LONDON (Reuters) - A rise in the Canadian dollar against its U.S. equivalent does not suggest that markets think Canada has an inflation problem and faces higher interest rates, its finance minister Joe Oliver said on Monday.
Oliver told broadcaster CNBC that he expected inflation to stay around the Bank of Canada’s 2 percent target in future, after figures on Friday unexpectedly showed that it spiked to a 27-month high of 2.3 percent in May.
The data drove the Canadian dollar to a five-and-a-half month high against the U.S. dollar, and some economists said there was now talk that Canada might need to raise interest rates.
“It’s pretty obvious if you look at energy prices and our dollar, they relate pretty closely together. So I don’t think that when our dollar goes up, it’s necessarily a sign that we have a problem. They (markets) might be saying quite the opposite,” Oliver said.
Canada’s central bank had previously feared the country was vulnerable to deflation if it was hit by an economic shock.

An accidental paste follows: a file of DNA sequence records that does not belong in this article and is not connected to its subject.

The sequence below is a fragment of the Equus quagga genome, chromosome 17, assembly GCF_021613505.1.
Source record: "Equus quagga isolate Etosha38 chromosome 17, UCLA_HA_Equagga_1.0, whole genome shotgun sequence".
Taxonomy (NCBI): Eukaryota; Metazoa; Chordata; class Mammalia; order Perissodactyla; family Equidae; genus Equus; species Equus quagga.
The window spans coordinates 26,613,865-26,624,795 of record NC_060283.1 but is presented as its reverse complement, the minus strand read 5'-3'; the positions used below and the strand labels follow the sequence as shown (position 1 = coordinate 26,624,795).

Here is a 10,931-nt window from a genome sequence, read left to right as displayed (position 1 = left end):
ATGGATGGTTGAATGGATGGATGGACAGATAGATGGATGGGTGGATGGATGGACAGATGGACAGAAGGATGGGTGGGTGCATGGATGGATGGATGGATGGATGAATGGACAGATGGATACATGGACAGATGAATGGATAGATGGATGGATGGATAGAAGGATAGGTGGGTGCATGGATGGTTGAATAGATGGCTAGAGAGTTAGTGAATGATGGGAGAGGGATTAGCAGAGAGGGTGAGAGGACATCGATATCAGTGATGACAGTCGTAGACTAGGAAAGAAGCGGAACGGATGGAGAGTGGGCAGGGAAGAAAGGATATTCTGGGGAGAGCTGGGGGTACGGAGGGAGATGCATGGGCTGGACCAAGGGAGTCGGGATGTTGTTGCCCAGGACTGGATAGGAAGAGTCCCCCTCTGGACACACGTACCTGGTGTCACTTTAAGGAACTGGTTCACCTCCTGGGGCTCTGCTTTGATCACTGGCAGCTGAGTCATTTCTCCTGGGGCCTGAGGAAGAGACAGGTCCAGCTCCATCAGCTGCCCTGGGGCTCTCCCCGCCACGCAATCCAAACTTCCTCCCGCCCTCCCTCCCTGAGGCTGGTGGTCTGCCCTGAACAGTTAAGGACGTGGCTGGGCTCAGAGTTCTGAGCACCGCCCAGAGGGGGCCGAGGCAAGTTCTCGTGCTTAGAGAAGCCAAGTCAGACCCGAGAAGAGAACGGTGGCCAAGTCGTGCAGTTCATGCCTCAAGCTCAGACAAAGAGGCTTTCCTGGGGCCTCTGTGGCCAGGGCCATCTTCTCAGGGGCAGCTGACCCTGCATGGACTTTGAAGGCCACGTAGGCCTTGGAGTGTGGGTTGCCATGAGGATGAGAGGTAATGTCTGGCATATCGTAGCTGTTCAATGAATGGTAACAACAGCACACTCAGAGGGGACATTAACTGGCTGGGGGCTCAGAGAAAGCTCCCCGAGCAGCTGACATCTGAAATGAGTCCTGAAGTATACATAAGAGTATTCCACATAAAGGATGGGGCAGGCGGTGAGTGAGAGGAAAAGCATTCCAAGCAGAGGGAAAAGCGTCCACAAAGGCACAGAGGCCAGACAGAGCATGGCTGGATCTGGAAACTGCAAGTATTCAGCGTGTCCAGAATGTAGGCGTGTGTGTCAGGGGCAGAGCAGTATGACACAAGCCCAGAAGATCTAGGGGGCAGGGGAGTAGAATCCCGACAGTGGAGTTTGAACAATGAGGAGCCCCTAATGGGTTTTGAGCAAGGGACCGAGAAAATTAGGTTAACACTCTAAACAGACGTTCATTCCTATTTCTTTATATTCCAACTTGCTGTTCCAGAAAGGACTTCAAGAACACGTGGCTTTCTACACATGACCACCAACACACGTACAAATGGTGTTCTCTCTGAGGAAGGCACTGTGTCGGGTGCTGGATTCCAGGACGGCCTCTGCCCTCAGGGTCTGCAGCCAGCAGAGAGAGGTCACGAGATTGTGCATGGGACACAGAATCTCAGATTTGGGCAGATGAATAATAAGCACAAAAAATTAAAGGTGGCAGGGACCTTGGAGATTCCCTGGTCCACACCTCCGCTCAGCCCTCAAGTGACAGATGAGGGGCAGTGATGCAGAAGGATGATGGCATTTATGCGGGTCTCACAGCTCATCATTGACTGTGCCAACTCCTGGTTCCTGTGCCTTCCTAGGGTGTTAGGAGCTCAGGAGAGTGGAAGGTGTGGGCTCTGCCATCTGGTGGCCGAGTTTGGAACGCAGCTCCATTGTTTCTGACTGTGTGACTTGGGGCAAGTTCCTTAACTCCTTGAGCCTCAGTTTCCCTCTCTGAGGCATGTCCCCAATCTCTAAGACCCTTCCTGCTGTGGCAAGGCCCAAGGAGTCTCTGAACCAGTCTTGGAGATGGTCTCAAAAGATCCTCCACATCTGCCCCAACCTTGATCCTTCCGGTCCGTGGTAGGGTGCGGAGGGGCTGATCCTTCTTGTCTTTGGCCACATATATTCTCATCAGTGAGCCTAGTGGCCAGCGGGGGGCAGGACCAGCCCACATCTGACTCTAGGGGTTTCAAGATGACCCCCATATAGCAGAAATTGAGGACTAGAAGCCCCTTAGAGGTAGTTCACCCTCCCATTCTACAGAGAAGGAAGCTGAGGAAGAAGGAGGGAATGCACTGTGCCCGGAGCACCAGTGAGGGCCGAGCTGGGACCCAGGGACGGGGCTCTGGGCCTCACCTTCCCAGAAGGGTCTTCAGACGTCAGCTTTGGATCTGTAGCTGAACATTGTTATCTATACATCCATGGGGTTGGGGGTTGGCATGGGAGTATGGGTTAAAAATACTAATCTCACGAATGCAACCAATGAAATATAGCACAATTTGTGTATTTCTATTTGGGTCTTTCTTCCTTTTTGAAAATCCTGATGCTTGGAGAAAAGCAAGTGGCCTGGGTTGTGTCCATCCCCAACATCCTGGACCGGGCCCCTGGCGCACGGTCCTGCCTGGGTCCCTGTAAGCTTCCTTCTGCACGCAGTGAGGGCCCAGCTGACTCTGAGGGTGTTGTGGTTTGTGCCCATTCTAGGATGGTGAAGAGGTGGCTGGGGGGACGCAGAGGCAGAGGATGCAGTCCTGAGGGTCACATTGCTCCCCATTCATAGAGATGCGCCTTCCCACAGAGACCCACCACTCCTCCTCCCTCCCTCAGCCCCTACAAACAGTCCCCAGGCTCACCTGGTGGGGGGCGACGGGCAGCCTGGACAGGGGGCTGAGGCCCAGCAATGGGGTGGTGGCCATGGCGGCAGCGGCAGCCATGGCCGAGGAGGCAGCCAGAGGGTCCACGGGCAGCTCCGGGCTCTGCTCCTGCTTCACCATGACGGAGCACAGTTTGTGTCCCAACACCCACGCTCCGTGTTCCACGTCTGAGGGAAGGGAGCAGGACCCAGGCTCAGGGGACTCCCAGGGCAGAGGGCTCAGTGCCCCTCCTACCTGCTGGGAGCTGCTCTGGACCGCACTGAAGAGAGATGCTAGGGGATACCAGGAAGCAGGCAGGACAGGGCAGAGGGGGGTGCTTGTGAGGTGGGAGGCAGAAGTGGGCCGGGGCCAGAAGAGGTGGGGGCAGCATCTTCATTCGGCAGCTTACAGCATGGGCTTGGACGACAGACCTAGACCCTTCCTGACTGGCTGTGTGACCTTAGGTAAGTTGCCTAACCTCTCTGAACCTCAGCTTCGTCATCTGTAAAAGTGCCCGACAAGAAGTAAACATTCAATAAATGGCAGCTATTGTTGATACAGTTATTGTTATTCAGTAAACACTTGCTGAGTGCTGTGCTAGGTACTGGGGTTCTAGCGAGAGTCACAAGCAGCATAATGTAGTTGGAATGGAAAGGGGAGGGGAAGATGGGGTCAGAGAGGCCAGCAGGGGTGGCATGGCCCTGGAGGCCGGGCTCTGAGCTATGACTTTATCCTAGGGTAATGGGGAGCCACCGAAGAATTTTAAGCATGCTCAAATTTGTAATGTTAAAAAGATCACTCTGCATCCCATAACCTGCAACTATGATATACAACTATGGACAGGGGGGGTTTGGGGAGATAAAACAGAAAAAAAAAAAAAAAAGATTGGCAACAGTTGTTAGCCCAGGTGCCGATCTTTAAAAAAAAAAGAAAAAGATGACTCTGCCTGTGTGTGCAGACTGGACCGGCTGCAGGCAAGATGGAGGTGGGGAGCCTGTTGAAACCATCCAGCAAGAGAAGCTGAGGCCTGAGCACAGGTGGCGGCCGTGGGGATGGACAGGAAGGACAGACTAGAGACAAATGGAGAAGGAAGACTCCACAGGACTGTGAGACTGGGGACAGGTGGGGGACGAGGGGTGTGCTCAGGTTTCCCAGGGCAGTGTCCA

Oliver said that risk seemed to have diminished.
“Overall we are looking at inflation in and around the 2 percent level. That is pretty healthy,” he said.
Canada’s housing market - which has boomed in recent years but is now showing some signs of cooling - was not something Oliver said he was especially worried about, although he was watching it closely.
Weakness in Canadian exports reflected poor demand in overseas markets rather than a lack of competitiveness or an overvalued currency, he added.
Oliver is in London and other European capitals this week as part of a trade and investment promotion tour.
Reporting by David Milliken; Editing by Andrew Heavens and John Stonestreet